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Darkest Heart is, according to author Nancy.A.Collins, the final Sonja Blue novel ever likely to be written. This seems to be fair enough as Sonja has appeared not just in her own series but also as a cameo in many of Collins' other works over a period of a just over 10 years. In that time, Sonja has undergone many changes and faced many dangers but the biggest threat to her existance has always been herself and her ongoing inner conflict with the vampire parasite that lives inside her that she has named "The Other!"
This latest installment opens with a short story that has previously been published independently but also as one of the opening chapters of Paint It Black; the third Sonja novel. This story has relevance, as will be seen in due course, but also acts as an unhealthy reminder of just what Sonja's "Other" is fully capable of. This in turn is followed by the beginning of Darkest Heart proper as we are introduced to Jack Estes; a vampire hunter who has been labelled "Harker" by the Police authorities who regard his antics as the work of a twisted serial killer. The only things Estes kills are those already dead, undead one might say, but he is not without a purpose. Because Estes seeks the vampire Noble who killed his father and took his mother as consort and will not rest until vengeance has been achieved.
Upon meeting the infamous "Blue Woman" of local legend, Estes believes he has discovered someone with whom he shares similar motives but Sonja has learnt her lesson well and is reluctant to share her life with another human after seeing the damage it can cause. Slowly though, the two begin to form a bond and Sonja comes to realise her destiny is intrinsically linked with that of the vampire hunter. Featuring the return of many of the characters and story arcs that first appeared in previous novels, what follows is a fast-paced gothic cyberpunk vampire tale that runs at a heady pace with little pause for breath. As Sonja's swan song, it is a brilliantly concieved story and one that finally brings everything full circle after the murder of Sonja's Sire, Morgan, in previous novel, Paint It Black.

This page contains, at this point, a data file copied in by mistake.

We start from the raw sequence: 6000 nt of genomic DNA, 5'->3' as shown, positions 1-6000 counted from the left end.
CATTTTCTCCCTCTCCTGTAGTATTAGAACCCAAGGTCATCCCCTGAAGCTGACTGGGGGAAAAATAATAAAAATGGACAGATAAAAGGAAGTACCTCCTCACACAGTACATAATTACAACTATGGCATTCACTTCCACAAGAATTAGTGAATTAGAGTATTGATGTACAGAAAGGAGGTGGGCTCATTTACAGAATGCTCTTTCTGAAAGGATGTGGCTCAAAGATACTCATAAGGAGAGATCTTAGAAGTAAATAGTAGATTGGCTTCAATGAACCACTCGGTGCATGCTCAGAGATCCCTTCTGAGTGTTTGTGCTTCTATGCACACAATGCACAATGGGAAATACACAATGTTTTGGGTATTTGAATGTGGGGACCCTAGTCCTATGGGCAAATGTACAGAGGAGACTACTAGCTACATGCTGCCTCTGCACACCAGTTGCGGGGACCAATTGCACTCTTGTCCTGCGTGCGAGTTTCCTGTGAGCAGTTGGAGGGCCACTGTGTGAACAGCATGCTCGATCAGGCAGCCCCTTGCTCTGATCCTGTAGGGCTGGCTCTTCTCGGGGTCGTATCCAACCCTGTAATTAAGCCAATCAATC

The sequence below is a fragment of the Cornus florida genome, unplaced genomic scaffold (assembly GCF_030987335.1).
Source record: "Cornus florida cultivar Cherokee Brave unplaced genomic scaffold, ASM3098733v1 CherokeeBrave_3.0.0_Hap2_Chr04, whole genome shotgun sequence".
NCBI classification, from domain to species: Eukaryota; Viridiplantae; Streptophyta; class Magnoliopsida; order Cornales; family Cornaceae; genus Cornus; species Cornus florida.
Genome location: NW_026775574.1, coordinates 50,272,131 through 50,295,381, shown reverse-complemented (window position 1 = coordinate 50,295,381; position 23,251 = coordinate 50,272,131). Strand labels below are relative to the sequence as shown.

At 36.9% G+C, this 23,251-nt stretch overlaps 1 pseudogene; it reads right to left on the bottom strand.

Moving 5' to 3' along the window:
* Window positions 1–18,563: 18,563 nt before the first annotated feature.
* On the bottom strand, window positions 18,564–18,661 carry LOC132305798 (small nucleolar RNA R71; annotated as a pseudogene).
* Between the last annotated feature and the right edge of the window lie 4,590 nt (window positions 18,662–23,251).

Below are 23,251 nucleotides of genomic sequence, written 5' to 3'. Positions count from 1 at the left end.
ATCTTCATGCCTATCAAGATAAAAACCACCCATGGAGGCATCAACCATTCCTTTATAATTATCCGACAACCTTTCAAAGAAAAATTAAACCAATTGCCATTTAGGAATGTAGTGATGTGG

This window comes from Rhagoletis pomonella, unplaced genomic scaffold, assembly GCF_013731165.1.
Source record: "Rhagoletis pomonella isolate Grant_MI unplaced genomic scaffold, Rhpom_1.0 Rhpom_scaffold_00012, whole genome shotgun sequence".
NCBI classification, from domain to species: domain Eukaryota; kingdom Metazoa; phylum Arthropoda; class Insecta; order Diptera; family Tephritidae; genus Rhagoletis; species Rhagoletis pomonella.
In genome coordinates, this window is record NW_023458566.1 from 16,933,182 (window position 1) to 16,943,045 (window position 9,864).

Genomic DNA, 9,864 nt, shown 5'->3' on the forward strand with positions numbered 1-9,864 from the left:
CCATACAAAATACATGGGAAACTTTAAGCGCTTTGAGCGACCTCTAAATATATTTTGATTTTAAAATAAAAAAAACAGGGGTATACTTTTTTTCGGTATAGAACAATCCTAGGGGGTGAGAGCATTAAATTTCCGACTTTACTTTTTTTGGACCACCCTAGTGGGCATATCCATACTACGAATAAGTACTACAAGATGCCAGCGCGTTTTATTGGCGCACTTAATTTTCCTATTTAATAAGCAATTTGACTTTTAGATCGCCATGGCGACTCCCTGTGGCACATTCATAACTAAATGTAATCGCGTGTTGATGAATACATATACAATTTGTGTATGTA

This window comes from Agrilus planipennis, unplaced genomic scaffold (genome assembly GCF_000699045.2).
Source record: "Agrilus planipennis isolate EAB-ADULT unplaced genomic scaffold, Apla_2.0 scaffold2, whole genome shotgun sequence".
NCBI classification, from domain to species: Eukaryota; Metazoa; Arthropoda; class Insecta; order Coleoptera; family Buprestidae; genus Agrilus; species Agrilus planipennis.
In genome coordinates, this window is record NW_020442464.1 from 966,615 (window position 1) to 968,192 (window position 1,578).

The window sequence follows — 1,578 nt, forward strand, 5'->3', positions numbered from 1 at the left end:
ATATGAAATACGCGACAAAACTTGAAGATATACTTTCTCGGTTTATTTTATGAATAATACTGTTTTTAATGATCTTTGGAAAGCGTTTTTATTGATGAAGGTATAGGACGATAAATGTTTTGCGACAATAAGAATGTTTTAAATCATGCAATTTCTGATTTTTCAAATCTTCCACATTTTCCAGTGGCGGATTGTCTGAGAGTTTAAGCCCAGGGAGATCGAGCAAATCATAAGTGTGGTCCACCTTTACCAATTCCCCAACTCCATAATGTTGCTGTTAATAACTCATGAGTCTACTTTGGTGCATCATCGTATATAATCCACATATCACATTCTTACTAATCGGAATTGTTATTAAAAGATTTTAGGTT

Much as I have enjoyed this series, as a fan it does feel very much like it is time for it all to come to a close. Sonja, with her trade-mark mirrored sunglasses and tattered gothic style has unfortunately become something of a cliche and the vampire genre has long become saturated with inferior clones of Blue herself. Much as she has had a good run then, I totally respect Collins' wish to complete the character and bring her story to something of a final curtain close. And what a story!
All the elements that have made this series such a success are here; from the presence of the Seraphim to the themes of lost causes and the struggles of the undead to reconcile their lives with that of the modern age not to mention the questions of just what it is to be, ultimately, neither fully human nor, at the same time, fully vampire. At the same time we are presented with an original tale that sees Sonja finally meeting the closest thing she has ever come to her equal and coming up against what is arguably the toughest adversary she has ever had to face.
The climax is fairly open-ended leaving ample room for Collins to return to this world if she ever so desires, but is in no way disappointing. In fact it almost feels like the perfect way to say a fond goodbye to Sonja Blue and her relentless cynicism! As a long-time fan, I am not ashamed to admit to feeling a pang of sadness that there is unlikely to be any more books to come but am happy that the series has concluded before it could become stale; a hazard of the genre as anyone who has read Laurel.K.Hamilton will know from her later Anita Blake novels that started off so promisingly!
If you have not read any of the previous novels, you would be forgiven for being a bit confused as this makes plenty of reference to the earlier books and gives us updates on what has happened to some of the more prevalent characters that have crossed Sonja's path over the years. There is some attempt to discuss her origins and the background behind the series but this is more of a reminder for fans than a serious effort to ingratiate newcomers. Unlike the preceeding book, A Dozen Black Roses, this is no stand-alone; more a way of bringing things all to a close. And if this is to be the last we see of Sonja, then I cannot think of a better way to say goodbye......